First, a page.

gerhard:   Amen again!
although, i am not quite so pessimistic. maybe, we can better accept a "higher" form of consciousness ...
and also, maybe the confrontation with this subject will finally bring "ethics and morality" to the center of attention it undoubtedly deserves.
this could be because once we understand consciousness we will also understand what ethics and morality really are and instead of banging each others' heads in the process could perhaps come to a more rational approach.
of course, you could argue that most of the knowledge is already there. but, to me, the more important point is not what we do or could or should know but the rubbish in our head that keeps us from seeing it clearly. and i would expect (hope) a lot of that to fall by the wayside in the not toooo... distant future.

OneSoul:   Ahhh... what a well thought discussion on everyone's part. Hmm... funny how we all prise to see the 'big scope' and to find 'the truths' and yet we know not if they are 'out there' or otherwise. What if, like a cell in our body can adapt and grasp (within its own right, which most likely share none of the same mannerisms nor mechanics of that of our own 'class structure' or individual perspective scopes) certain aspects of it's existence (and I know that this is debatable, but the idea lies in its individual existence), yet not ever grasp fully the whole, because that's just it- mabye there isn't a whole to grasp... ah better yet, there are many wholes to grasp. So, why then are we even initiated by the idea of 'one', or a begining at all.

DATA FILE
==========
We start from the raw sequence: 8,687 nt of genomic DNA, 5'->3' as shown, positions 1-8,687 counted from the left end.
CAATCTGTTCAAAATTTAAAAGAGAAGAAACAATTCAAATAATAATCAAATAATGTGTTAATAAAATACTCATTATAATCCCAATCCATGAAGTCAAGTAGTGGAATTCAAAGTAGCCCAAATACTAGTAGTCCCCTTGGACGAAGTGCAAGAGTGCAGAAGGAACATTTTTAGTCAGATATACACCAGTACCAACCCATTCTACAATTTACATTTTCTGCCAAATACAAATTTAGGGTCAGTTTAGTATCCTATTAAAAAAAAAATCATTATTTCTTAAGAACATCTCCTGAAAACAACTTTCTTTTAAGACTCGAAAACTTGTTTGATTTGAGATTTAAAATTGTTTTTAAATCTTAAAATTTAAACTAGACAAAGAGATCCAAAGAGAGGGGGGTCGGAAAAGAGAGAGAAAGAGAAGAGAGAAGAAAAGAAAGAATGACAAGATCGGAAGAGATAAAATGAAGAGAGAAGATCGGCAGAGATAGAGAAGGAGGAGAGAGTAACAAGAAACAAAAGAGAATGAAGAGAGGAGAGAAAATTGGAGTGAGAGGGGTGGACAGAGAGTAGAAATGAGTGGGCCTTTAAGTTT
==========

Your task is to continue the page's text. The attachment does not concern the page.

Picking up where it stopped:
So, the observer is not identical with the body (as the original thread invites), nor is the cell identical with the body. But the cell, being from an entirely different perspective as an object OF the body, just as the observer is, cannot conceptualize the body's entirety, then the rational method we have been 'given'(i'm sure there's a more unbiased word) would justify the fact that we cannot conceptualize the whole, for we cannot comprehend it from say, an individualized cell's point of view. However, my dillema lies in the following:
Is there an essence in which the cell can conceptualize its 'whole'? Meaning as an individual cell in my body, or can any cell conceptualize this same whole with and within its own inheritance of simply being a cell? (When I say "a cell conceptualizing", i use the root 'concept' in a very abstract sense knowing that it is not conceptualizing in any way that we do or, as stated before, can be comprehended, much like the state of 'a cell' as an object knowing nothing about the elements that it is comprised of, and then recursively). And then applied to us as humans, is potential unlimited in consciousness???